JERUSALEM - What is Beneath the Temple Mount? Part-3
On the east side of the Temple Mount’s retaining wall, Meiron shows me the Golden Gate, an elaborate gatehouse and portal. Its provenance remains a subject of debate among historians, pitting the majority, who claim early Muslims built it, against those who insist it is a Byzantine Christian structure.
Historians who argue that the Byzantines didn’t build the gate point to ancient accounts describing how early Christians turned the Mount into a garbage heap. The Byzantines, scholars say, saw the destruction of the Second Temple as vindication of Jesus’ prophecy that “not one stone shall be left here upon another” and as a symbol of Judaism’s downfall. But other historians counter that the eastern entrance to the Mount, where the Golden Gate was built, was important to the Byzantines because their interpretation of the Gospel of Matthew holds that Jesus entered the Temple Mount from the Mount of Olives to the east when he joined his disciples for the Passover meal. And in A.D. 614, when the Persian Empire conquered and briefly ruled Jerusalem, they took back to Persia parts of the True Cross (believed to be the cross of the Crucifixion) from the Church of the Holy Sepulchre. Fifteen years later, after defeating the Persians, Heraclius, a Byzantine emperor, is said to have brought the True Cross back to the holy city—passing from the Mount of Olives to the Temple Mount, and then to the Holy Sepulchre. “Thus you had two triumphant entrances: Jesus and Heraclius,” says Meiron. “That’s enough to explain why the Byzantines would invest in building that gate.”
While Barkay is in the camp that believes the Golden Gate is an early Muslim structure, Meiron thinks the sifting project’s discovery of Byzantine-era crosses, coins and ornamental columns supports the theory that the gate was built by the Byzantines. “Now we’re not so sure the Temple Mount fell into disrepair,” Meiron says. In addition, Barkay has found archival photographs taken during renovations of the Al-Aqsa Mosque in the late 1930s that appear to reveal Byzantine mosaics beneath the structure—further evidence that some sort of public building had been constructed at the site.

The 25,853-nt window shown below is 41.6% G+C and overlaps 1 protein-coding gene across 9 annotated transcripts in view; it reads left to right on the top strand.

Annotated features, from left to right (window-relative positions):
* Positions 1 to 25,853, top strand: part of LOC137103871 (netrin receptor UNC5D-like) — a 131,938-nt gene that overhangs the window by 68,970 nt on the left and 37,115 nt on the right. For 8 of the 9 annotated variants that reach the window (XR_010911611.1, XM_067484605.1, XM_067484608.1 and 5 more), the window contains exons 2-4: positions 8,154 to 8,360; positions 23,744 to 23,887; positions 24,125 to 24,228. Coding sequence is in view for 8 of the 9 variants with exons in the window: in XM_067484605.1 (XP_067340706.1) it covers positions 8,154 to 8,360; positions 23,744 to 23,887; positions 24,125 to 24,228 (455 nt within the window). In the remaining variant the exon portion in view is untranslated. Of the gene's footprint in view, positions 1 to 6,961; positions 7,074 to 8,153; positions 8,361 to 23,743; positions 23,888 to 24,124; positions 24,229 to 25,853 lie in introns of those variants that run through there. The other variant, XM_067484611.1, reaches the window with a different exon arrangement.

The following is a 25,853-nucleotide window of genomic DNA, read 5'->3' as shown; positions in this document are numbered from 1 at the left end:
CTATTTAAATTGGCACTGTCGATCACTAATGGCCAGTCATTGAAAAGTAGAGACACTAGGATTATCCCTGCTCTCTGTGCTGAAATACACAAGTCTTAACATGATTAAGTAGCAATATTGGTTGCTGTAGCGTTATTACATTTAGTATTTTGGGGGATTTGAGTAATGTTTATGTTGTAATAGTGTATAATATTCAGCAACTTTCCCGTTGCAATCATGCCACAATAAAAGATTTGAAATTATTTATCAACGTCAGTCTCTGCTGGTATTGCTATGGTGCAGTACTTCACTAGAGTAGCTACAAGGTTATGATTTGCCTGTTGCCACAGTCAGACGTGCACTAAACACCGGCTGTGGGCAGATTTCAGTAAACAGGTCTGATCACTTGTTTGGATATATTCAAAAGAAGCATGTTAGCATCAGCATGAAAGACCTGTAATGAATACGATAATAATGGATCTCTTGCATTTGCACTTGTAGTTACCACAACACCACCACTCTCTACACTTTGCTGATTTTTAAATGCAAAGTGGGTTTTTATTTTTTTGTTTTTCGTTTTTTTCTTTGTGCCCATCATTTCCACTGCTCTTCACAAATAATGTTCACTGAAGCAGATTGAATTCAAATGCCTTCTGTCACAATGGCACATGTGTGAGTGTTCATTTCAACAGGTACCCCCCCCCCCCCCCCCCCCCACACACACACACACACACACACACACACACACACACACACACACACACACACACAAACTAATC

I visited Barkay at his modest apartment in East Talpiot, a Jewish suburb of East Jerusalem. The grizzled, chain-smoking archaeologist was born in Budapest in 1944, the very day the Nazis sent his family to the city’s Jewish ghetto. After the war his father—who had spent a year in a Nazi forced labor camp in Ukraine—established the first Israeli delegation in Budapest, and the family emigrated to Israel in 1950. Barkay earned his doctorate in archaeology at Tel Aviv University. In 1979, exploring a series of ancient burial caves in an area of Jerusalem above the Valley of Hinnom, he made a remarkable discovery: two 2,700-year-old silver scrolls delicately etched with the priestly blessing that Aaron and his sons bestowed on the children of Israel, as mentioned in the Book of Numbers. Barkay describes the scrolls, which contain the earliest-known fragments of a biblical text, as “the most important find of my life.”
Barkay and I get into my car and drive toward Mount Scopus. I ask him about Natsheh’s charge that the sifting project is infused with a political agenda. He shrugs. “Sneezing in Jerusalem is an intensely political activity. You can do it to the right, to the left, on the face of an Arab or a Jew. Whatever you do, or don’t do, is political.”